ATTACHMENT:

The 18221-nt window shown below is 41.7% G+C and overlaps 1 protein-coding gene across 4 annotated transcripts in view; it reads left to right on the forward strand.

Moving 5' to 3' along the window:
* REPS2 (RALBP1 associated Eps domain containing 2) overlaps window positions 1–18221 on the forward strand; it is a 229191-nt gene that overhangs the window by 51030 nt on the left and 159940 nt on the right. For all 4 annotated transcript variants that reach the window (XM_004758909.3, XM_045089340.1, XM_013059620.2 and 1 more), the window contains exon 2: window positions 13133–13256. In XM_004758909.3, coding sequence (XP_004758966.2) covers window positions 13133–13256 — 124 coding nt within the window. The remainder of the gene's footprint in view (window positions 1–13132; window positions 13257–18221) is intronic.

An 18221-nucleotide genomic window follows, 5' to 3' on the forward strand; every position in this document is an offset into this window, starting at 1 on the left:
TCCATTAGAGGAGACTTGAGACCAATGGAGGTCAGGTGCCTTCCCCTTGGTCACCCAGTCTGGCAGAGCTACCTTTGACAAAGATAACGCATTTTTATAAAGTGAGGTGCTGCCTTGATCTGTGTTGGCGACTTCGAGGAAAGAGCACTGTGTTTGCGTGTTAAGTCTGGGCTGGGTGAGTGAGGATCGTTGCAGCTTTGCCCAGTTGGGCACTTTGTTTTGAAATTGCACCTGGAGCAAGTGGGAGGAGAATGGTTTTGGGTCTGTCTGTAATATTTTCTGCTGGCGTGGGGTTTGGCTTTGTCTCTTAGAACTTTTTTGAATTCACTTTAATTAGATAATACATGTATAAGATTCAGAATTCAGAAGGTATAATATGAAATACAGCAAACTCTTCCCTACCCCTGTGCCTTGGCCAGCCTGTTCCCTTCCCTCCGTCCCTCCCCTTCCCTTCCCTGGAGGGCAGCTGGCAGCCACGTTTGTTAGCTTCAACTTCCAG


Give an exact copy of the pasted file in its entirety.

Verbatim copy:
The 18221-nt window shown below is 41.7% G+C and overlaps 1 protein-coding gene across 4 annotated transcripts in view; it reads left to right on the forward strand.

Moving 5' to 3' along the window:
* REPS2 (RALBP1 associated Eps domain containing 2) overlaps window positions 1–18221 on the forward strand; it is a 229191-nt gene that overhangs the window by 51030 nt on the left and 159940 nt on the right. For all 4 annotated transcript variants that reach the window (XM_004758909.3, XM_045089340.1, XM_013059620.2 and 1 more), the window contains exon 2: window positions 13133–13256. In XM_004758909.3, coding sequence (XP_004758966.2) covers window positions 13133–13256 — 124 coding nt within the window. The remainder of the gene's footprint in view (window positions 1–13132; window positions 13257–18221) is intronic.

An 18221-nucleotide genomic window follows, 5' to 3' on the forward strand; every position in this document is an offset into this window, starting at 1 on the left:
TCCATTAGAGGAGACTTGAGACCAATGGAGGTCAGGTGCCTTCCCCTTGGTCACCCAGTCTGGCAGAGCTACCTTTGACAAAGATAACGCATTTTTATAAAGTGAGGTGCTGCCTTGATCTGTGTTGGCGACTTCGAGGAAAGAGCACTGTGTTTGCGTGTTAAGTCTGGGCTGGGTGAGTGAGGATCGTTGCAGCTTTGCCCAGTTGGGCACTTTGTTTTGAAATTGCACCTGGAGCAAGTGGGAGGAGAATGGTTTTGGGTCTGTCTGTAATATTTTCTGCTGGCGTGGGGTTTGGCTTTGTCTCTTAGAACTTTTTTGAATTCACTTTAATTAGATAATACATGTATAAGATTCAGAATTCAGAAGGTATAATATGAAATACAGCAAACTCTTCCCTACCCCTGTGCCTTGGCCAGCCTGTTCCCTTCCCTCCGTCCCTCCCCTTCCCTTCCCTGGAGGGCAGCTGGCAGCCACGTTTGTTAGCTTCAACTTCCAG